Fractures and mobility in an ageing population


24 February 2012

One of the greatest challenges facing healthcare, and society in general, is developing new treatments and solutions for our ageing population. In fact, this is of such importance that 2012 has been designated as the European Year of Active Ageing and Solidarity between Generations.

The European Year of Active Ageing and Solidarity between Generations has four main aims:

  • To promote active ageing in employment
  • To promote active ageing in the community through volunteering and caring
  • To promote healthy ageing and independent living
  • To enhance solidarity between generations in order to create a society for all ages.

As people live longer, the impact on every area of human existence is huge. The challenge for politicians and stakeholders is to improve opportunities for active ageing in general and for living independently, acting in areas as diverse as employment, health care, social services, adult learning, volunteering, housing, IT services or transport. One of the areas of concern currently being explored by researchers at the Aston Research Centre for Healthy Ageing (ARCHA) at Aston University how best to tackle falls, fractures and mobility in an ageing population.

ARCHA’s Dr Richard Martin explains: “Older adults are more likely to suffer falls, unfortunately they are also more likely to suffer breakages during these falls due to weaker and lower density bones. This can have a significant impact on their health and mobility. Reduced mobility can in turn then have a deleterious effect on their independence making even the most basic on tasks such as bathing or food shopping challenging or impossible.”

In later life our bodies ability to repair and regenerate significant reduces and tissues in elderly people are particularly slow to heal due to a lack of active cells. Bones are less likely to heal in older adults due to this reduced cellular activity; they are therefore more likely to require surgical intervention. Effective implant biomaterials can significantly improve the quality of life of elderly patients in later years though reduced hospital stays, increased mobility and independence.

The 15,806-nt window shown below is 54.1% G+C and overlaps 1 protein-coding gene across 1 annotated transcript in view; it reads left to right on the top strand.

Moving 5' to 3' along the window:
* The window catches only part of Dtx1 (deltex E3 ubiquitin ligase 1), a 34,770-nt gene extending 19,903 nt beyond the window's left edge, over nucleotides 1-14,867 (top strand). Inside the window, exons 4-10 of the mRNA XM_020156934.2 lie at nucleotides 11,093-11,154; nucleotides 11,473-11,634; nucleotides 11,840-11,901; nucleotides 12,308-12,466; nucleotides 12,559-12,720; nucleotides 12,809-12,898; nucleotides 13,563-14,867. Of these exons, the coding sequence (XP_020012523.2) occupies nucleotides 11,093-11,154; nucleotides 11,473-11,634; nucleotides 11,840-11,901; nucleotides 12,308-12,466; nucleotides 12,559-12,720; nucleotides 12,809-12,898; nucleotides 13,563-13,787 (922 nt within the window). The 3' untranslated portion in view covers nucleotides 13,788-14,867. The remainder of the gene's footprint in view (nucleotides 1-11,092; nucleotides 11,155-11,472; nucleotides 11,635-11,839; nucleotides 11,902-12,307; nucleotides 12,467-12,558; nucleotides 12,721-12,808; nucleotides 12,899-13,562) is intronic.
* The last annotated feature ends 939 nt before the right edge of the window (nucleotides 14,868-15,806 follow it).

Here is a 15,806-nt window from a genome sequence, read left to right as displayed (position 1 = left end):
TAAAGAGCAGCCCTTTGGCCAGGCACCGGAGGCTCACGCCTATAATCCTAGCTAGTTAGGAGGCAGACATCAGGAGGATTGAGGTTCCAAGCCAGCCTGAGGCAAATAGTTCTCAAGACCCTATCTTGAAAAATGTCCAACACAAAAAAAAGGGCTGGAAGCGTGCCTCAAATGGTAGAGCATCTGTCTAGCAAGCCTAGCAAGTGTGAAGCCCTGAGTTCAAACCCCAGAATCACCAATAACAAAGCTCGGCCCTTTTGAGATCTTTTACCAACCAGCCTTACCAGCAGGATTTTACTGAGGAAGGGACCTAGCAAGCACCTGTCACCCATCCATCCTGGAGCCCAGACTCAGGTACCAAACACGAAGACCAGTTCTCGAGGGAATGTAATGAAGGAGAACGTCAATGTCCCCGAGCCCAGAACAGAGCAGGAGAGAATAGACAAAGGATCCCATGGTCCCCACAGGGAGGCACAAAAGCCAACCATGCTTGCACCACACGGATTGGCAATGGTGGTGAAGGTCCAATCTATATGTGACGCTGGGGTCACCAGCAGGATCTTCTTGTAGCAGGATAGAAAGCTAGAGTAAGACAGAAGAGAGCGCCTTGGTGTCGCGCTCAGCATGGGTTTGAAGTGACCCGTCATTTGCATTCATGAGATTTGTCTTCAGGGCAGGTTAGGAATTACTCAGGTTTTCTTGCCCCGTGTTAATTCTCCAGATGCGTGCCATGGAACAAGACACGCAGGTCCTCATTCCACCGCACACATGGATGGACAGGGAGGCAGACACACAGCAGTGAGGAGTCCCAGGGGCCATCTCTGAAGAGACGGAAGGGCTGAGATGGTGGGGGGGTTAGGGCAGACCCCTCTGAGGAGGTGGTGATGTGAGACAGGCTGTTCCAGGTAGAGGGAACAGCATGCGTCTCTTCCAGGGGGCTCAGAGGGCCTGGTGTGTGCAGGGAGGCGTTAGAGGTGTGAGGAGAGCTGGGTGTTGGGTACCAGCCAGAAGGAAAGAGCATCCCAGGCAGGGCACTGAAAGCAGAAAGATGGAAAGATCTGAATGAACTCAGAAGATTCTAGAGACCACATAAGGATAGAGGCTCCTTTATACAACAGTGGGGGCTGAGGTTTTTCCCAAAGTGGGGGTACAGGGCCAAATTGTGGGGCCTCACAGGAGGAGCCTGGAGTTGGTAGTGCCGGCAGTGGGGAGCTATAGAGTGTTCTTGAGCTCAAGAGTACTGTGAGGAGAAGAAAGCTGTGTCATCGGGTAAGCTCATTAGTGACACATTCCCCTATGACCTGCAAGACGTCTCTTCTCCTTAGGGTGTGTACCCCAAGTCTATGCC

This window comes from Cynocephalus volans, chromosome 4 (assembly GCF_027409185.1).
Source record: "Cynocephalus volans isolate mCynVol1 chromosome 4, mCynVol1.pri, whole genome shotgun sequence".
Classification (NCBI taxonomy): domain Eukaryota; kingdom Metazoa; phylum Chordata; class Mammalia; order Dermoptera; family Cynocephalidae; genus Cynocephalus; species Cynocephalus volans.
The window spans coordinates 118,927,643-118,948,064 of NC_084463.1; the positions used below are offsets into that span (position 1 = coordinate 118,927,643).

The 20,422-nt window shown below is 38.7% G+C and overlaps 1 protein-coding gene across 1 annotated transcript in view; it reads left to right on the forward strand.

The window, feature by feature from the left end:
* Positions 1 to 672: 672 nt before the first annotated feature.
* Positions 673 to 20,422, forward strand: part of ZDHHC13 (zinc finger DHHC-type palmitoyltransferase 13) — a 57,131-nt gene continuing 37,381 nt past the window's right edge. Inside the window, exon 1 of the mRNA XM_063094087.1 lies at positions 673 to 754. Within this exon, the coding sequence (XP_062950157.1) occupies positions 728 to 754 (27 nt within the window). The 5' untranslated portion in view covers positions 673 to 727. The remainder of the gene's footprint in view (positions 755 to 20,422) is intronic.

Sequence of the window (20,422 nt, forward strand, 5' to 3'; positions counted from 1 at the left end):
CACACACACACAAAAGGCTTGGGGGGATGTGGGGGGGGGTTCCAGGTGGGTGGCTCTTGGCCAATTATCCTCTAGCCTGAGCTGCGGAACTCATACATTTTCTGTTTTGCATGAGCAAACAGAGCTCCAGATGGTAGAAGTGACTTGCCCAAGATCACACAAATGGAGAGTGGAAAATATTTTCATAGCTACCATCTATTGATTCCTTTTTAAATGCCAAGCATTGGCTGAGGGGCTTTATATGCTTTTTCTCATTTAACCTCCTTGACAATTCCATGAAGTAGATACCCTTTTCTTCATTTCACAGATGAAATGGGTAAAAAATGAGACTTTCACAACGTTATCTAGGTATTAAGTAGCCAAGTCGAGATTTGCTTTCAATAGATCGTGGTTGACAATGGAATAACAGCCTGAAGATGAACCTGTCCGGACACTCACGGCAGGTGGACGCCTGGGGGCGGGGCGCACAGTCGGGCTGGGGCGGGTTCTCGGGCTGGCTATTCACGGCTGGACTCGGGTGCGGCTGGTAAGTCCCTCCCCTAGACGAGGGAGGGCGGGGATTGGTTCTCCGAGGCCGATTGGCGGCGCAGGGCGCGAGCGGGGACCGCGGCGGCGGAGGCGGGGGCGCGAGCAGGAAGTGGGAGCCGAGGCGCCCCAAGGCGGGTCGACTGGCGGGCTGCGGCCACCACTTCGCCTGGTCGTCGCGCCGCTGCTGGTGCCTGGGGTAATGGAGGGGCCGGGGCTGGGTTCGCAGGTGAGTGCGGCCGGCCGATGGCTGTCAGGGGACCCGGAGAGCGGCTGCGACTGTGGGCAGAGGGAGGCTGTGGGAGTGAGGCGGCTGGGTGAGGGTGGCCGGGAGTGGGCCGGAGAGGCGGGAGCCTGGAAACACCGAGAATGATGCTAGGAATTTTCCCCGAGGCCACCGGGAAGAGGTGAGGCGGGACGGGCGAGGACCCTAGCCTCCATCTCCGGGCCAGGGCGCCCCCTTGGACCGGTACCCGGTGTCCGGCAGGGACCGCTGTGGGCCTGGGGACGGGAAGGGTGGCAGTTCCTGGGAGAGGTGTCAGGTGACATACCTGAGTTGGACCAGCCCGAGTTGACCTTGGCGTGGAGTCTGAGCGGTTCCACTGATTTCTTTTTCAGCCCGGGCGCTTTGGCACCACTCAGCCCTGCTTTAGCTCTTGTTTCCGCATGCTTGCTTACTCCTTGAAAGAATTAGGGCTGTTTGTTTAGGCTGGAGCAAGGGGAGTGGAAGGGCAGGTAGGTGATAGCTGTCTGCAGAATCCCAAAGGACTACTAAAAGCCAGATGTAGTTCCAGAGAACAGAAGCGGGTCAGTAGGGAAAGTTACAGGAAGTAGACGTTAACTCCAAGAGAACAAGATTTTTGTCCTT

ARCHA researchers are looking at ways of developing and optimising bioactive implants that can help bones heal and regenerate. Dr Richard Martin explains: “Bioactive glasses are being manufactured which contain large quantities of calcium and phosphorous which are the two elements required to form bone mineral. The composition of these glasses is specifically tailored to ensure they slowly dissolve when placed inside the body releasing the essential building blocks (calcium and phosphorous) which help stimulate new bone growth within the body.”

The team is also looking at ways of reducing the probability of acquiring surgical site infections, such as MRSA, which can sometimes occur during surgery. A range of antimicrobial elements are being incorporated into these bioactive glasses and their properties are being tested against a series of clinically relevant microbes such as MRSA.

Avoiding Falls and Fractures

Research has shown that by undertaking a few simple lifestyle changes the probability of falls and fractures can be significantly reduced:

  • Diet: A healthy diet including sufficient calcium and vitamin D is essential to maintain healthy bones – the body contains approximately 1Kg of calcium of which 99% is located within bones.

  • Exercise: Exercise can help improve balance and coordination and reduce the probability of falling. Furthermore weight bearing exercises (such as jogging, dancing, tennis) can help strengthen bones and reduce the probability of fractures. Before starting an exercise routine you should contact your GP.

  • Weight: Maintaining a healthy weight will reduce the probability of falling and resultant fractures.

  • Eyesight: Age related macular degeneration and glaucoma can significantly increase the probability of falling. It is therefore particularly important that older adults have regular eye tests.

  • Trip hazards: Simple things like ensuring there are no loose carpets on rugs, no trailing wires and providing adequate lighting can reduce the risk of falls.

  • Smoking and drinking: Smoking and excessive alcohol consumption have both been linked with osteoporosis. Therefore stopping smoking and moderation of alcohol intake are commonly recommended in the prevention of osteoporosis.

Find out more about the work of the Aston Research Centre for Healthy Ageing.

A brochure detailing all active ageing related funding schemes is available from